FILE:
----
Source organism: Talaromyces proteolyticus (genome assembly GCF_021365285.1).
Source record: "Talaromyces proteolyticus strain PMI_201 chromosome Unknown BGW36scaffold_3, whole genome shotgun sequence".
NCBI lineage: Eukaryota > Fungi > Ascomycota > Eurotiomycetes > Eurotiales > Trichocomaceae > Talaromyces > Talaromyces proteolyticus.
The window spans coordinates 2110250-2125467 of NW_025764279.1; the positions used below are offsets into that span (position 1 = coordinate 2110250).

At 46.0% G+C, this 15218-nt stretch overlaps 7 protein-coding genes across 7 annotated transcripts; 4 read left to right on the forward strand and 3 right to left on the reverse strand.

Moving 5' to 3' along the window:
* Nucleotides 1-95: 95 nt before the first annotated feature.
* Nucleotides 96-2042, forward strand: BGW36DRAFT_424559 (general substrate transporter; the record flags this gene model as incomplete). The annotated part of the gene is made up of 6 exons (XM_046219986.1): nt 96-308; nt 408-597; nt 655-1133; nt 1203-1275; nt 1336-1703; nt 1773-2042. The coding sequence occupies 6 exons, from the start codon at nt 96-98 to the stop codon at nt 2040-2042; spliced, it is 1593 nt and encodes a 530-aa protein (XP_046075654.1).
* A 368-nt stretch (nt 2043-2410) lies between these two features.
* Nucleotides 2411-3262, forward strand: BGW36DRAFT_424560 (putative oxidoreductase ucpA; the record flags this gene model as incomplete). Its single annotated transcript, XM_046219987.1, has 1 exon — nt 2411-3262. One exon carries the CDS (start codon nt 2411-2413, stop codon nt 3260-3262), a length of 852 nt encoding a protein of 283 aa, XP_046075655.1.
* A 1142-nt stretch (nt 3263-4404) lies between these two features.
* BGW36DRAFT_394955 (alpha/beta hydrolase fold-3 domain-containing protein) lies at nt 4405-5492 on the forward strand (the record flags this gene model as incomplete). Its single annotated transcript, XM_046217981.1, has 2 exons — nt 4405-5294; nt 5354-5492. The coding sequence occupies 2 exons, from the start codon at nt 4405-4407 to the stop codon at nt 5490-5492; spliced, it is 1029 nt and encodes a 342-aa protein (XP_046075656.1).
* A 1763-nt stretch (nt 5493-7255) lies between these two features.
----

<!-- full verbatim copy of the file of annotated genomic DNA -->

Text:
Source organism: Talaromyces proteolyticus (genome assembly GCF_021365285.1).
Source record: "Talaromyces proteolyticus strain PMI_201 chromosome Unknown BGW36scaffold_3, whole genome shotgun sequence".
NCBI lineage: Eukaryota > Fungi > Ascomycota > Eurotiomycetes > Eurotiales > Trichocomaceae > Talaromyces > Talaromyces proteolyticus.
The window spans coordinates 2110250-2125467 of NW_025764279.1; the positions used below are offsets into that span (position 1 = coordinate 2110250).

At 46.0% G+C, this 15218-nt stretch overlaps 7 protein-coding genes across 7 annotated transcripts; 4 read left to right on the forward strand and 3 right to left on the reverse strand.

Moving 5' to 3' along the window:
* Nucleotides 1-95: 95 nt before the first annotated feature.
* Nucleotides 96-2042, forward strand: BGW36DRAFT_424559 (general substrate transporter; the record flags this gene model as incomplete). The annotated part of the gene is made up of 6 exons (XM_046219986.1): nt 96-308; nt 408-597; nt 655-1133; nt 1203-1275; nt 1336-1703; nt 1773-2042. The coding sequence occupies 6 exons, from the start codon at nt 96-98 to the stop codon at nt 2040-2042; spliced, it is 1593 nt and encodes a 530-aa protein (XP_046075654.1).
* A 368-nt stretch (nt 2043-2410) lies between these two features.
* Nucleotides 2411-3262, forward strand: BGW36DRAFT_424560 (putative oxidoreductase ucpA; the record flags this gene model as incomplete). Its single annotated transcript, XM_046219987.1, has 1 exon — nt 2411-3262. One exon carries the CDS (start codon nt 2411-2413, stop codon nt 3260-3262), a length of 852 nt encoding a protein of 283 aa, XP_046075655.1.
* A 1142-nt stretch (nt 3263-4404) lies between these two features.
* BGW36DRAFT_394955 (alpha/beta hydrolase fold-3 domain-containing protein) lies at nt 4405-5492 on the forward strand (the record flags this gene model as incomplete). Its single annotated transcript, XM_046217981.1, has 2 exons — nt 4405-5294; nt 5354-5492. The coding sequence occupies 2 exons, from the start codon at nt 4405-4407 to the stop codon at nt 5490-5492; spliced, it is 1029 nt and encodes a 342-aa protein (XP_046075656.1).
* A 1763-nt stretch (nt 5493-7255) lies between these two features.